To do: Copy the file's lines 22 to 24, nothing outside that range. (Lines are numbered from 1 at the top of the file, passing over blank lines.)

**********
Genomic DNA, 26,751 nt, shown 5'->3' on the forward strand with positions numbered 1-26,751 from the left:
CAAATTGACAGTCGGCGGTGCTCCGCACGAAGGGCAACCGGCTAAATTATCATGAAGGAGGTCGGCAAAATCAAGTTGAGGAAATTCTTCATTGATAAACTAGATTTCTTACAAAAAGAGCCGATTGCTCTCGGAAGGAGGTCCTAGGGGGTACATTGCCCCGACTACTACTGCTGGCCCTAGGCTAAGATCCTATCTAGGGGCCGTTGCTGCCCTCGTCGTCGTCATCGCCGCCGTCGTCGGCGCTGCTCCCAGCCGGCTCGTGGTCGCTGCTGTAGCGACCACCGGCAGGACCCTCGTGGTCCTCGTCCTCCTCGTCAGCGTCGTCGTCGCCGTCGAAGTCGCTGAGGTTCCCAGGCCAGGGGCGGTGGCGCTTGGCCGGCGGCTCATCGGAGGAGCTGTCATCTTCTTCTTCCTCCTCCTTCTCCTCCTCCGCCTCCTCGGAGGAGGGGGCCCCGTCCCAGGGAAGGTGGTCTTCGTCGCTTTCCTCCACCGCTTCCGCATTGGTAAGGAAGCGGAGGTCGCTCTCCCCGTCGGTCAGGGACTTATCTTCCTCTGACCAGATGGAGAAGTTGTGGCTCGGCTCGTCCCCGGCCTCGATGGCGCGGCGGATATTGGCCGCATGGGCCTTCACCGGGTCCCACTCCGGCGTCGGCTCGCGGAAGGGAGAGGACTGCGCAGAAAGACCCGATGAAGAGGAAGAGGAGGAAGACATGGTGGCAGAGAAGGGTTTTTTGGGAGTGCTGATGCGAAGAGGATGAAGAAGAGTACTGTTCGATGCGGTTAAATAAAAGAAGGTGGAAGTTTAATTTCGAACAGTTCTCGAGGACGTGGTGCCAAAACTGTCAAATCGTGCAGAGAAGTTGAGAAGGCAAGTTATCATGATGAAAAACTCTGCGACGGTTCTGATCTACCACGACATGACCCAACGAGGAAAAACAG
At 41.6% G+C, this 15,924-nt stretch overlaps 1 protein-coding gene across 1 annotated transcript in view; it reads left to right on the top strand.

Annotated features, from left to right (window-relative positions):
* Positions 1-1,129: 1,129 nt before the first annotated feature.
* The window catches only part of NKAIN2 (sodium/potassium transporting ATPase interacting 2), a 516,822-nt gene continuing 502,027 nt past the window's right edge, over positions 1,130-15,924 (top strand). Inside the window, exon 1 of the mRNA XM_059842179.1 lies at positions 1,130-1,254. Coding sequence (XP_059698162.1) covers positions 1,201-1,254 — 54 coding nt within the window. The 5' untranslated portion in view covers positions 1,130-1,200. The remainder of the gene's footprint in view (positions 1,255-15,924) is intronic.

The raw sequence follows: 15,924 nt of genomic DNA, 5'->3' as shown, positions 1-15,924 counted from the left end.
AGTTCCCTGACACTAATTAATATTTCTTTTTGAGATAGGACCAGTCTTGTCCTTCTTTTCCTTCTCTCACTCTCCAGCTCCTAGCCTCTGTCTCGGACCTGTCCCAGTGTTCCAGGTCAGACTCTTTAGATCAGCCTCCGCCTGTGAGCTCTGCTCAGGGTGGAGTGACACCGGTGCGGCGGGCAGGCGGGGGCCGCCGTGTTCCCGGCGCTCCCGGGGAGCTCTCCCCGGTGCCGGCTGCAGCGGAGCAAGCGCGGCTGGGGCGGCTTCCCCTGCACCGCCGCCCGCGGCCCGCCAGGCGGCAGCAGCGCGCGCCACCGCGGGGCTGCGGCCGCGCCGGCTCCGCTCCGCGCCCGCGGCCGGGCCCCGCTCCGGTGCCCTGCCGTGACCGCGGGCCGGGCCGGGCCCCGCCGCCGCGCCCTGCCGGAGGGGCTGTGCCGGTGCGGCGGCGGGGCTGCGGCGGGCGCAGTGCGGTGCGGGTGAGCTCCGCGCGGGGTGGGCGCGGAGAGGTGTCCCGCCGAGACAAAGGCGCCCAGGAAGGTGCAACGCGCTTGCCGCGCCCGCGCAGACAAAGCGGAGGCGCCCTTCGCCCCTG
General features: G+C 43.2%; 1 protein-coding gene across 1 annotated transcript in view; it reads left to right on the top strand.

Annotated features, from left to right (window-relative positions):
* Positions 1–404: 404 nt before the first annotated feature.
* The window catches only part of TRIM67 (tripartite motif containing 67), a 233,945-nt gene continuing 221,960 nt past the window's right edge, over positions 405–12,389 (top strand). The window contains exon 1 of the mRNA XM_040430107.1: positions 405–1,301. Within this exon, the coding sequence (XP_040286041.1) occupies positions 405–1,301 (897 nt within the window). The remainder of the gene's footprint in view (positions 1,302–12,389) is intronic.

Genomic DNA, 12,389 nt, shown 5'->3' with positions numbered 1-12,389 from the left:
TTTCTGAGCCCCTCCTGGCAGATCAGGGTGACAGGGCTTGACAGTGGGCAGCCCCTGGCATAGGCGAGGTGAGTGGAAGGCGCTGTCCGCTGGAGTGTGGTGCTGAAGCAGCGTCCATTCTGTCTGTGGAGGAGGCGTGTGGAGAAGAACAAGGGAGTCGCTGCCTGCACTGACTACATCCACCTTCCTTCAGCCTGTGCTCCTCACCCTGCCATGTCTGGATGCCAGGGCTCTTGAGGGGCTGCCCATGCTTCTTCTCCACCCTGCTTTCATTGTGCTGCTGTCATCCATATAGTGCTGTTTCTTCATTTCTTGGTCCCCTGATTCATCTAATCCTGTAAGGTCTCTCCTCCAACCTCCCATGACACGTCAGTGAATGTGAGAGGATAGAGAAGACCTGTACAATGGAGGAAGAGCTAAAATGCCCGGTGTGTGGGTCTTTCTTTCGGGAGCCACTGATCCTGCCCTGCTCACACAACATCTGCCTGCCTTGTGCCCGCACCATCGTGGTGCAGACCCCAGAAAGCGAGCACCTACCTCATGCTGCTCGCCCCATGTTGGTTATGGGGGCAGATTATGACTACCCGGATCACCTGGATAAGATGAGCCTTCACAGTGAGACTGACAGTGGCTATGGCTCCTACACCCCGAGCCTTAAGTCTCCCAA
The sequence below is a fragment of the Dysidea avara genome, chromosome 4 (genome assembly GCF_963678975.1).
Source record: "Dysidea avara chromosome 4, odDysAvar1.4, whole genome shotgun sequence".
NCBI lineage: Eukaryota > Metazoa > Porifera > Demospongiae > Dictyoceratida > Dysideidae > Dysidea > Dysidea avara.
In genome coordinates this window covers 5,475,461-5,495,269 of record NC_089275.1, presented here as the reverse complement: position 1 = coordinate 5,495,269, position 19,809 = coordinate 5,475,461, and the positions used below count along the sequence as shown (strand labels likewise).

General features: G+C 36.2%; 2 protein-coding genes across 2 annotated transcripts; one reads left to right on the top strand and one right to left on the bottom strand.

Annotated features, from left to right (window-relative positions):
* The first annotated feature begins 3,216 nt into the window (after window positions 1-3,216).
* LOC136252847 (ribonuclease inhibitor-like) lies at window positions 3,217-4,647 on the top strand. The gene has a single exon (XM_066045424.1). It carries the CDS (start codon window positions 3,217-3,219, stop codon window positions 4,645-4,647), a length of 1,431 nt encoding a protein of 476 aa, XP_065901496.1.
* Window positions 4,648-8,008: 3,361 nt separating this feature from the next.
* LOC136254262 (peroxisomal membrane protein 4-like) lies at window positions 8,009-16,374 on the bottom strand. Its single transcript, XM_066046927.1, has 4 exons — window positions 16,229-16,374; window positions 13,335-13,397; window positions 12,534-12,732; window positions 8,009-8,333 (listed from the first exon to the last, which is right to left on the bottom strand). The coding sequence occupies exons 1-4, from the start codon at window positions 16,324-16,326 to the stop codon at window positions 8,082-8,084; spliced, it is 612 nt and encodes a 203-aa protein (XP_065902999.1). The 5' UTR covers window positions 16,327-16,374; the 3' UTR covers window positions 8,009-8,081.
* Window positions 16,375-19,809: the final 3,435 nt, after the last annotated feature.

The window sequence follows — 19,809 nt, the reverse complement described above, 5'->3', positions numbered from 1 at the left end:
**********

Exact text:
* LOC136252847 (ribonuclease inhibitor-like) lies at window positions 3,217-4,647 on the top strand. The gene has a single exon (XM_066045424.1). It carries the CDS (start codon window positions 3,217-3,219, stop codon window positions 4,645-4,647), a length of 1,431 nt encoding a protein of 476 aa, XP_065901496.1.
* Window positions 4,648-8,008: 3,361 nt separating this feature from the next.
* LOC136254262 (peroxisomal membrane protein 4-like) lies at window positions 8,009-16,374 on the bottom strand. Its single transcript, XM_066046927.1, has 4 exons — window positions 16,229-16,374; window positions 13,335-13,397; window positions 12,534-12,732; window positions 8,009-8,333 (listed from the first exon to the last, which is right to left on the bottom strand). The coding sequence occupies exons 1-4, from the start codon at window positions 16,324-16,326 to the stop codon at window positions 8,082-8,084; spliced, it is 612 nt and encodes a 203-aa protein (XP_065902999.1). The 5' UTR covers window positions 16,327-16,374; the 3' UTR covers window positions 8,009-8,081.